State government agreements with foreign nations, such as the contentious arrangement between Victoria and China, may be revoked under a new Morrison government programme.
The federal coalition is flagging legislation with other countries to review and scrap state, province, local council and public university deals.
It will also encourage Foreign Minister Marise Payne to nip major agreements in the bud after an attempt to negotiate with another country is informed by states and territories.
It would require federal approval for all deals and could be revoked later.
In order to negotiate, councils or universities would not need permission, but would need to inform the minister before entering into an agreement with foreign government entities.
The non-legally binding sign of Victoria on China’s belt and road initiative has given rise to questions about foreign intervention.
The state government, however, maintains that the agreement is about improving jobs and trade in infrastructure projects.
The foreign minister will have the power to cancel private contracts, such as the belt and road plan, arising from foreign deals.
Prime Minister Scott Morrison said Australians had correctly expected foreign policy to be set by the federal government.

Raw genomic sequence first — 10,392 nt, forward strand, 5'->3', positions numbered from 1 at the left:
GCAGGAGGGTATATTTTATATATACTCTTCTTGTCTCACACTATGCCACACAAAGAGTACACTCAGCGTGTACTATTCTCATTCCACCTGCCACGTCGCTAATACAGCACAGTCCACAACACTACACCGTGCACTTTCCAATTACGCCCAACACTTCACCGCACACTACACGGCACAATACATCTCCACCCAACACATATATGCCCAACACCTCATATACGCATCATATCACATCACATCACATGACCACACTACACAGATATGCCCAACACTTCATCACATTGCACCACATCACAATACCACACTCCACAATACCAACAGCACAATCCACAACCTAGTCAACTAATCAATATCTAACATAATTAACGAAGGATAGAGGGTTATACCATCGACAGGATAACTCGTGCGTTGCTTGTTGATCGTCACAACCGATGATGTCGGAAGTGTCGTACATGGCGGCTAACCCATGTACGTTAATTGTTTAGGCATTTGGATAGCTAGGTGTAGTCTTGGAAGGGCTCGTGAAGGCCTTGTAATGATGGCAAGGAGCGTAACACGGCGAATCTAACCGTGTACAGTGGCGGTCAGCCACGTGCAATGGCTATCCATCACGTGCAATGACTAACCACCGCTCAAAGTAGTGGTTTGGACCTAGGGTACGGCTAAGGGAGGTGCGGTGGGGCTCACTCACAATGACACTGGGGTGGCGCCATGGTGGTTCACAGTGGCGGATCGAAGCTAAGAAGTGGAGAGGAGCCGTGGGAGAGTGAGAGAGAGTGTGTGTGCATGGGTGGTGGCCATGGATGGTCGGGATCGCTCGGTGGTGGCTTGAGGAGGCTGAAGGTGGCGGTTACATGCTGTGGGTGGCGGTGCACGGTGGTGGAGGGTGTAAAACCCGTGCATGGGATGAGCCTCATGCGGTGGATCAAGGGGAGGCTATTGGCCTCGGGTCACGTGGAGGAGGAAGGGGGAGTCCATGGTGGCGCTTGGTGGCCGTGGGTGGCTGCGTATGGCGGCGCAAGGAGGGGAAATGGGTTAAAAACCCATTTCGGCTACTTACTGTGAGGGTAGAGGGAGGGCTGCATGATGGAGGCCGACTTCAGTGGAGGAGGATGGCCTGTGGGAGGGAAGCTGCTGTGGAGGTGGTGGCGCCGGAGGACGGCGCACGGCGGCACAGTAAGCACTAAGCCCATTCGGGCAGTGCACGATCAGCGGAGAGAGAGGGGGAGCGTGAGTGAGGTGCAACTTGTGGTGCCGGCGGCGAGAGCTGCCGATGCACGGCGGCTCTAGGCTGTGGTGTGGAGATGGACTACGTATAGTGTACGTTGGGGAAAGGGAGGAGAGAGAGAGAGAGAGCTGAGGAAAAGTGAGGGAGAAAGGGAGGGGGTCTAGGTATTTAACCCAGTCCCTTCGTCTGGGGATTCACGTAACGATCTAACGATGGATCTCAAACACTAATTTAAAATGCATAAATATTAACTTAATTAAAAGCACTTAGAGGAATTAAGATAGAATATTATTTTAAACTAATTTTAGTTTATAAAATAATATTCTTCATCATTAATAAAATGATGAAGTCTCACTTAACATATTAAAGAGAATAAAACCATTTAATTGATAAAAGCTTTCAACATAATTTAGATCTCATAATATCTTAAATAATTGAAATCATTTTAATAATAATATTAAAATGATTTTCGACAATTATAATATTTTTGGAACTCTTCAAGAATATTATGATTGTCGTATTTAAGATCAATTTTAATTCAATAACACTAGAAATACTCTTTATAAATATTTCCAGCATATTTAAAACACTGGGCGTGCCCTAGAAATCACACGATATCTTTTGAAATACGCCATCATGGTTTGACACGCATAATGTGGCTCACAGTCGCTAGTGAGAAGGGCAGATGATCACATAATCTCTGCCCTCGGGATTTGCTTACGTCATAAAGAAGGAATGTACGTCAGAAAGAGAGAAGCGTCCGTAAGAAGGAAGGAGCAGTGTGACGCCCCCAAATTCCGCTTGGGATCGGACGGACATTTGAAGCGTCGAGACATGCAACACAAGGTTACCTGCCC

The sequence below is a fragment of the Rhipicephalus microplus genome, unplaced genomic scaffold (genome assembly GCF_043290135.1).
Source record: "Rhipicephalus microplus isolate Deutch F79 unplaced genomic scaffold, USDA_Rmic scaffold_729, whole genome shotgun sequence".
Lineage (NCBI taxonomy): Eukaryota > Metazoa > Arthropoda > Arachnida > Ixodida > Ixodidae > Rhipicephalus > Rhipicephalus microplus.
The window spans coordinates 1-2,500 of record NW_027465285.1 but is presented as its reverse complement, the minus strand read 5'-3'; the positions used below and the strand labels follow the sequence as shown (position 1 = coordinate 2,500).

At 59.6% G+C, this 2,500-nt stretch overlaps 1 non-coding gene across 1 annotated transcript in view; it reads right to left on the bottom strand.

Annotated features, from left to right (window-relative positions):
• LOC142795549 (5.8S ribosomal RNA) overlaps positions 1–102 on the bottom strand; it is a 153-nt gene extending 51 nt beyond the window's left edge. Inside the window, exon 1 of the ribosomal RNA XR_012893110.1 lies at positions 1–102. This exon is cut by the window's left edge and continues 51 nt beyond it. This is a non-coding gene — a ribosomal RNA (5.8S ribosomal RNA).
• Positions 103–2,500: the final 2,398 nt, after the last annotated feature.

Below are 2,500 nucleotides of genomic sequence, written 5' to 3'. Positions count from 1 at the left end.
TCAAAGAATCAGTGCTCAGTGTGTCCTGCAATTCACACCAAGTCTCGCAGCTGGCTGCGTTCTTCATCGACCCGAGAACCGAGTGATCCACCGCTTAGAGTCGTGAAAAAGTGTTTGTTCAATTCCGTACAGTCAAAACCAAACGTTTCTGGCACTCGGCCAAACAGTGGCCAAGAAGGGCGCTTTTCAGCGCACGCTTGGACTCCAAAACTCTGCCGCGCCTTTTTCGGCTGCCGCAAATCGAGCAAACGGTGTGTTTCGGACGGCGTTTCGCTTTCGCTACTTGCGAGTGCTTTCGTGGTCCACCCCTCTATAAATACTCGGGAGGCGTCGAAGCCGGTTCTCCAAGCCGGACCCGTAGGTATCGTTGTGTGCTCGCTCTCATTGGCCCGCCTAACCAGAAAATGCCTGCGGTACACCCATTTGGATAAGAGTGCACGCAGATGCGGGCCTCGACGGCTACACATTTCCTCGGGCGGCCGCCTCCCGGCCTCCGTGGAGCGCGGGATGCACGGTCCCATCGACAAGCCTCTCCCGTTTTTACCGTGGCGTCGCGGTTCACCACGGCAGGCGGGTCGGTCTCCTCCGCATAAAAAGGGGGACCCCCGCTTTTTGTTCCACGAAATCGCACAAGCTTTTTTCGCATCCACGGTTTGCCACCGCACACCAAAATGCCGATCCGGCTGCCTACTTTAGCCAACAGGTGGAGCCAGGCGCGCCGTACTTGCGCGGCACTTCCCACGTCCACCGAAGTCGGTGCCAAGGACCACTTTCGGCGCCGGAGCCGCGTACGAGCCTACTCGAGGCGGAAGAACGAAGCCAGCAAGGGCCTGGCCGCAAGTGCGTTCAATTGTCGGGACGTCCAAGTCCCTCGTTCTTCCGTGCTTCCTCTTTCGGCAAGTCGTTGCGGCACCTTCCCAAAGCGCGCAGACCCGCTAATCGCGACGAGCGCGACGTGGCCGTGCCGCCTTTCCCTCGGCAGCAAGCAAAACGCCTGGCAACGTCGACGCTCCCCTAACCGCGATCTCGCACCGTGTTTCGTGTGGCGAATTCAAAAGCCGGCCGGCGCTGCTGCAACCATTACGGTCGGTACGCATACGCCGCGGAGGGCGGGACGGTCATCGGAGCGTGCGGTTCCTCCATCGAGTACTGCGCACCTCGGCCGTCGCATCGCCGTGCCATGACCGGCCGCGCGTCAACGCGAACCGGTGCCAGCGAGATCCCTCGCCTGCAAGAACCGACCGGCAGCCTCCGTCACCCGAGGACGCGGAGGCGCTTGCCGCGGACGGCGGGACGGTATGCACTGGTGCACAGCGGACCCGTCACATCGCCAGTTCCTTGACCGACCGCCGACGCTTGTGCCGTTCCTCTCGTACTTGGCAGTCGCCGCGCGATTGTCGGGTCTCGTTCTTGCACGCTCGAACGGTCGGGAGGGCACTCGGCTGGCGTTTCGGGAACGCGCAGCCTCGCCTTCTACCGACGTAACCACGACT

“It is vital that when it comes to Australia’s dealings with the rest of the world we speak with one voice and work to one plan,” he said.
He said it was critical that all state government, council or university agreements be known to the federal government.
“Where any of these agreements undermine how the federal government is protecting and promoting our national interests they can be cancelled,” Mr Morrison said.
Within six months of the new regime coming into effect, a stocktaking of current Commonwealth agreements would have to be done by the states and other bodies covered.
If they are inconsistent with foreign policy or are harmful to relations with other nations, the minister would have the power to cancel agreements.
Details on agreements and ministerial decisions will be detailed in the public registry.
By the end of the year the government is ready to pass the bill and will next week submit legislation to the federal parliament.
Foreign Minister Marise Payne said the amendments would insure that all international agreements are consistent with the principles of Australia.
“It is vital for Australia’s prosperity, security and sovereignty that our foreign policy is driven by our national interest,” she said.
Security officials have briefed state and territorial governments in recent weeks on the consequences for negotiations that will be guarded.